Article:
$179.00

Product Description

Our Satsuma A5 Wagyu ribeye is sourced from rib six through twelve of the rib primal and is 14oz of bovine Valhalla. Cuts are ¾-inch thick traditional in Japanese steak houses.

Rare amongst rarities, “Satsuma Gyu'' is an exclusive subset of acclaimed Kagoshima Wagyu, the ultimate luxury in beef.  Hailing from the subtropical climes of Kyushu Island in Southern Japan, Kagoshima cattle swept the 2017 Wagyu Olympics taking first prize in four out of nine categories, including the highly coveted “Overall Winner.”  Like Kobe, Satsuma Gyu must be graded A4 or above with a BMS of six or higher.

Meijin (“brilliant man”) farmers raise Satsuma cattle for over 650 days on rice plants cultivated on the slopes of Mount Aso, Japan’s largest active volcano.  This small collective of veteran Wagyu Olympic prizewinners works closely with the local university.  Together, they identify optimal rice varieties and harvest cycles to maximize nutritional value.  The result is “Shimofuri,” the highest quality of fat marbling.

As if channeling Mount Aso terroir, Satsuma Gyu delivers mountainous complexity primed for an eruption of flavor.  

Pro tip: 

Japanese beef connoisseurs begin their assessment with three benchmark flavor components and expand from there:

  1. Amasa (甘さ / sweetness) 
  2. Kaori (香り / fragrance)  
  3. Yawarasaka (柔らかさ / tenderness)

Serving Suggestions

Defrosting a Satsuma A5 Wagyu Ribeye in the refrigerator for 24-48 hours is the ideal method. If you’re short on time, an ice-water bath is the next best option.  Thawing in warm or hot water will result in a costly bag of liquified fat. 

We recommend searing your A5 Wagyu Ribeye in a cast iron or stainless steel pan.  A5 grade fat has a melting point of approx. 75 degrees Fahrenheit.  Consequently, it’s a good idea to keep your steak in the fridge or ice bath until just before you cook it.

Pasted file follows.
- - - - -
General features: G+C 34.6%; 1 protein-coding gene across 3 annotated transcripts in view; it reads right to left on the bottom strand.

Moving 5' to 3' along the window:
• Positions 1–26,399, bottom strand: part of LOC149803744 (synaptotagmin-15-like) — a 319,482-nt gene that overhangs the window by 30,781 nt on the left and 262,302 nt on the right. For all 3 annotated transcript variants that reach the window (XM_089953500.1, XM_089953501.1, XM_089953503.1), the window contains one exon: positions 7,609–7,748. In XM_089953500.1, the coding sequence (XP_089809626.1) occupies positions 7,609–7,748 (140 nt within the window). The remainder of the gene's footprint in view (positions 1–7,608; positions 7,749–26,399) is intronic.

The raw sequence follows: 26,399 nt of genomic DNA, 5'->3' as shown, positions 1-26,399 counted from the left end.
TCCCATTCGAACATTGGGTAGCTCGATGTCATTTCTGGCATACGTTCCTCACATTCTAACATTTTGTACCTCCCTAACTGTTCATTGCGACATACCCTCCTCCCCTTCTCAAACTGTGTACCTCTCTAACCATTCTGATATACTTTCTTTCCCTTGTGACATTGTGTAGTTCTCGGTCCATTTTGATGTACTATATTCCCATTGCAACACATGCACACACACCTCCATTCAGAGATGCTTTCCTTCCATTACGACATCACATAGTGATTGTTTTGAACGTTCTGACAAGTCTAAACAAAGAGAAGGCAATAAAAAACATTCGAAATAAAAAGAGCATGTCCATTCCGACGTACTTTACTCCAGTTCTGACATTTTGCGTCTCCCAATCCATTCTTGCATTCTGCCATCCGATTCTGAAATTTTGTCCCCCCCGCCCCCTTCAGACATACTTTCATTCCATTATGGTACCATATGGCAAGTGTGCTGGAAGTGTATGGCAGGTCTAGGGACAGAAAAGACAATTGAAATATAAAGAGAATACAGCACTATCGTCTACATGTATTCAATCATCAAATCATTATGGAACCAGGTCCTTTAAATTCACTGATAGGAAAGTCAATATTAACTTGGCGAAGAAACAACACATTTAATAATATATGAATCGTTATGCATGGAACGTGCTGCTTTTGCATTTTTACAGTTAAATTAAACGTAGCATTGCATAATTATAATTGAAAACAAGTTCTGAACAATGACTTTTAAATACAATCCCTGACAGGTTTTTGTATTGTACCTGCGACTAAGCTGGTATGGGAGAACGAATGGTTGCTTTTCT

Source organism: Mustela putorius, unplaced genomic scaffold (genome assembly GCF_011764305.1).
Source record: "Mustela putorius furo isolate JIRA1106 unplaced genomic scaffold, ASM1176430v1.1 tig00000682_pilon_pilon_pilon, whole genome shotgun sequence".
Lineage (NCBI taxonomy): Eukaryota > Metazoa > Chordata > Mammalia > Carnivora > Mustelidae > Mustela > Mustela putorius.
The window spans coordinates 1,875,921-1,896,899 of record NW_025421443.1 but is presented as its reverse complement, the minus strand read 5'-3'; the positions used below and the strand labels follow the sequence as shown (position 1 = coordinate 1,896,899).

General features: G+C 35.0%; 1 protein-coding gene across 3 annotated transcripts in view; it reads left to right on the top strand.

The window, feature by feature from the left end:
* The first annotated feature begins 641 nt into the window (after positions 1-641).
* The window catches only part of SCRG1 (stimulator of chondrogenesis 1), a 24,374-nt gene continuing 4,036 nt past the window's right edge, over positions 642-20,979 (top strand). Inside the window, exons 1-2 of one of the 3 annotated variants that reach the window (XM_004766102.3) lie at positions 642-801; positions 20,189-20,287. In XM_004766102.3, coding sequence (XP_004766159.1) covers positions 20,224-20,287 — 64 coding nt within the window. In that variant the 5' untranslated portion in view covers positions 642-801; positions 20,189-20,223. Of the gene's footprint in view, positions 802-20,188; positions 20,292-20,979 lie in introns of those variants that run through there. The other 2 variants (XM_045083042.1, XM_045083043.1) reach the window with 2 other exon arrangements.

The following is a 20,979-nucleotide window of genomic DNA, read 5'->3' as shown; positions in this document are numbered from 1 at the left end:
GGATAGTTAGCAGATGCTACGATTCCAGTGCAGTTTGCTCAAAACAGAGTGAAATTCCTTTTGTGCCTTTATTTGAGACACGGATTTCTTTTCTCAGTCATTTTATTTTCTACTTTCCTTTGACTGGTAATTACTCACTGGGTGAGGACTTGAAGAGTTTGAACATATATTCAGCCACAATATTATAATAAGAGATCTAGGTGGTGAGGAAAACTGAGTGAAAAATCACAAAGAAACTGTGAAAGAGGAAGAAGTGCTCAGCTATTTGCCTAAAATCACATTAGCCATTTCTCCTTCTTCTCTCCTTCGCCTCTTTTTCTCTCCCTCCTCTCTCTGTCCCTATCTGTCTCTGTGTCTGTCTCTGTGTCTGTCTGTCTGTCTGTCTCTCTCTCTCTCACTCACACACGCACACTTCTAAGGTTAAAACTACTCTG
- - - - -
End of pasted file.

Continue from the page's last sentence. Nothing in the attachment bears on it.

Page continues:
Those of you who have experience cooking A5 wagyu will feel comfortable searing your steak  whole and slicing it before serving.  If you’re still learning, try cutting ¾ to 1-inch wide strips and preparing them one at a time until you get a feel for your setup.  A typical portion is one to two ounces per person—about the same as a serving of pork belly, pâté, or foie gras.

How To Cook an A5 Satsuma Ribeye 

  • Thoroughly preheat a cast iron or stainless steel pan to medium-high heat.  Season whole or cut into ¾ to 1-inch strips.  

  • Season with sea salt.  A modest sprinkle of pepper is ok, but not too much.  The idea is to enhance the flavor, not cover it up.    

  • Optional: Add a small amount of neutral oil (canola, grape seed, or safflower) or fat trimmed during prep.  However, this step isn’t essential.  The natural fat content of A5 Wagyu will prevent your steak from sticking to the pan.

  • Sear on one side for three minutes.  Then sear the other side for 2-2.5 minutes.  

  • Rest for twice as long as you cook it.

Product Details

Weight: 14 ounces

Cut: Ribeye, ¾-inch thick

Region: Satsuma District, Kagoshima Prefecture, Kyushu Island, Japan

Lineage: Japanese Black (Kuroge Washu)

Product Description